It’s important to note, that just as a number or a letter does not represent a student’s entire achievement or potential, it also cannot completely describe the achievements or health of the school or a school system. It does not accurately encapsulate the many joys and accomplishments of our young people and the dedicated staff that serve them.
That being said, producing graduates has traditionally been viewed as one of the basic functions of the school system. Hundreds of millions of dollars are appropriated towards this goal. A graduation rate of below 90% is cause for concern. The school system must provide the community a study of the causes of the low graduation rate, and especially the very low rates of some subgroups. The school system must be transparent about the actual experiences of students and how this relates to the high dropout rate. The school system must have a plan and communicate that plan effectively to all stakeholders so that adequate community resources can be directed to support young people.
All the powers and duties of the school system are delegated by the state. It is the state which has the constitutional responsibility to the educational civil rights of all children. Year after year, the state education department has reported that graduation rates are unacceptably low, that students are dropping out, that funds are misspent, and that school governance is dysfunctional. Yet the state government has failed to intervene in any meaningful way, resulting in thousands of children not getting the education which is their civil right. Our assessment of the performance of New York State government is that it has failed in its most basic duty.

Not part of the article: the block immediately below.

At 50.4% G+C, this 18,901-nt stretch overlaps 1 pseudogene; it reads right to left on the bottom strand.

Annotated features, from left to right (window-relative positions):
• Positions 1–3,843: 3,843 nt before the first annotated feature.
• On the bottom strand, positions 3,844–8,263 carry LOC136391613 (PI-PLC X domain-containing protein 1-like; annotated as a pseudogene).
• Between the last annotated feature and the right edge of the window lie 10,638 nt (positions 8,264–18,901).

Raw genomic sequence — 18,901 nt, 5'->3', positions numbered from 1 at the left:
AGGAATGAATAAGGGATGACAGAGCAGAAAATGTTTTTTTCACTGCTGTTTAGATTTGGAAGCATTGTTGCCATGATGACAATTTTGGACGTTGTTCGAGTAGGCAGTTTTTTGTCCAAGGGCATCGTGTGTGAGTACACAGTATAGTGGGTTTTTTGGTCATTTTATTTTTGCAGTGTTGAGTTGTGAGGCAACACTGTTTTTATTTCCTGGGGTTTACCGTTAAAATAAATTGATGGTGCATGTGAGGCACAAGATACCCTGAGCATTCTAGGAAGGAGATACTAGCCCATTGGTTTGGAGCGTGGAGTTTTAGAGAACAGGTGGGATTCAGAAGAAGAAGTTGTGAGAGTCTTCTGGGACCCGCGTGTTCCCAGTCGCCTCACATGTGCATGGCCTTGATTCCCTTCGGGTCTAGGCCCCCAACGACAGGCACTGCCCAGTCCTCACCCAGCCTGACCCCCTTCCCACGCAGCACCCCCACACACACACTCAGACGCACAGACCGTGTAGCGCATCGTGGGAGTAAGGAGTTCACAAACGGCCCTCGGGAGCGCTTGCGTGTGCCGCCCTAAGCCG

What difference could state intervention make? In East Ramapo, a tiny slice of the budget, three million dollars per year, is specifically earmarked to fund all-day kindergarten and music and art programming. Just look at what a fantastic success this has been! It begs the question “what would happen if New York State made sure that all funding in East Ramapo was dedicated to specific educational programming?”